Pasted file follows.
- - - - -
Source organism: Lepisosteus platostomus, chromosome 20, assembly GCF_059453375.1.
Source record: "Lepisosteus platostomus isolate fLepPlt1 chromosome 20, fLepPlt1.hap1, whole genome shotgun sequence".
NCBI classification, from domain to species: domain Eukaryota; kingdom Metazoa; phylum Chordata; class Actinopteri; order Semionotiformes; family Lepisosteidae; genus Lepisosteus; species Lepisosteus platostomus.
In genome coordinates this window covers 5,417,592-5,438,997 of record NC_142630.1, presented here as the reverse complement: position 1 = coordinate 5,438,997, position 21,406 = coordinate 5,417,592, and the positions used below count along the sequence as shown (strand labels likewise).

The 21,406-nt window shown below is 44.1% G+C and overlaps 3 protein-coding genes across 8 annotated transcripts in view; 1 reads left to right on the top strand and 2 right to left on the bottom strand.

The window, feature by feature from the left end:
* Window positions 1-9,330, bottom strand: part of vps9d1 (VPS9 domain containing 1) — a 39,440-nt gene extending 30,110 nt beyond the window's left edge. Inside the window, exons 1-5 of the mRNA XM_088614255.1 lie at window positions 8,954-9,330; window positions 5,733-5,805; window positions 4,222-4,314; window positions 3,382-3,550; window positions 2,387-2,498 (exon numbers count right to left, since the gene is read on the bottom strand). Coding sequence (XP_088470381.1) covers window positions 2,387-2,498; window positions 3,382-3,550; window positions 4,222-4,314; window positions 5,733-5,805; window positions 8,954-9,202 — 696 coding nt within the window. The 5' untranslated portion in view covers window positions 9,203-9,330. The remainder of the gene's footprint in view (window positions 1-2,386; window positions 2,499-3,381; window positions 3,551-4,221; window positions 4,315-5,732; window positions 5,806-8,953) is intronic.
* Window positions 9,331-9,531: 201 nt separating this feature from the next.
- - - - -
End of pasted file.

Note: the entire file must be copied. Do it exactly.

Source organism: Lepisosteus platostomus, chromosome 20, assembly GCF_059453375.1.
Source record: "Lepisosteus platostomus isolate fLepPlt1 chromosome 20, fLepPlt1.hap1, whole genome shotgun sequence".
NCBI classification, from domain to species: domain Eukaryota; kingdom Metazoa; phylum Chordata; class Actinopteri; order Semionotiformes; family Lepisosteidae; genus Lepisosteus; species Lepisosteus platostomus.
In genome coordinates this window covers 5,417,592-5,438,997 of record NC_142630.1, presented here as the reverse complement: position 1 = coordinate 5,438,997, position 21,406 = coordinate 5,417,592, and the positions used below count along the sequence as shown (strand labels likewise).

The 21,406-nt window shown below is 44.1% G+C and overlaps 3 protein-coding genes across 8 annotated transcripts in view; 1 reads left to right on the top strand and 2 right to left on the bottom strand.

The window, feature by feature from the left end:
* Window positions 1-9,330, bottom strand: part of vps9d1 (VPS9 domain containing 1) — a 39,440-nt gene extending 30,110 nt beyond the window's left edge. Inside the window, exons 1-5 of the mRNA XM_088614255.1 lie at window positions 8,954-9,330; window positions 5,733-5,805; window positions 4,222-4,314; window positions 3,382-3,550; window positions 2,387-2,498 (exon numbers count right to left, since the gene is read on the bottom strand). Coding sequence (XP_088470381.1) covers window positions 2,387-2,498; window positions 3,382-3,550; window positions 4,222-4,314; window positions 5,733-5,805; window positions 8,954-9,202 — 696 coding nt within the window. The 5' untranslated portion in view covers window positions 9,203-9,330. The remainder of the gene's footprint in view (window positions 1-2,386; window positions 2,499-3,381; window positions 3,551-4,221; window positions 4,315-5,732; window positions 5,806-8,953) is intronic.
* Window positions 9,331-9,531: 201 nt separating this feature from the next.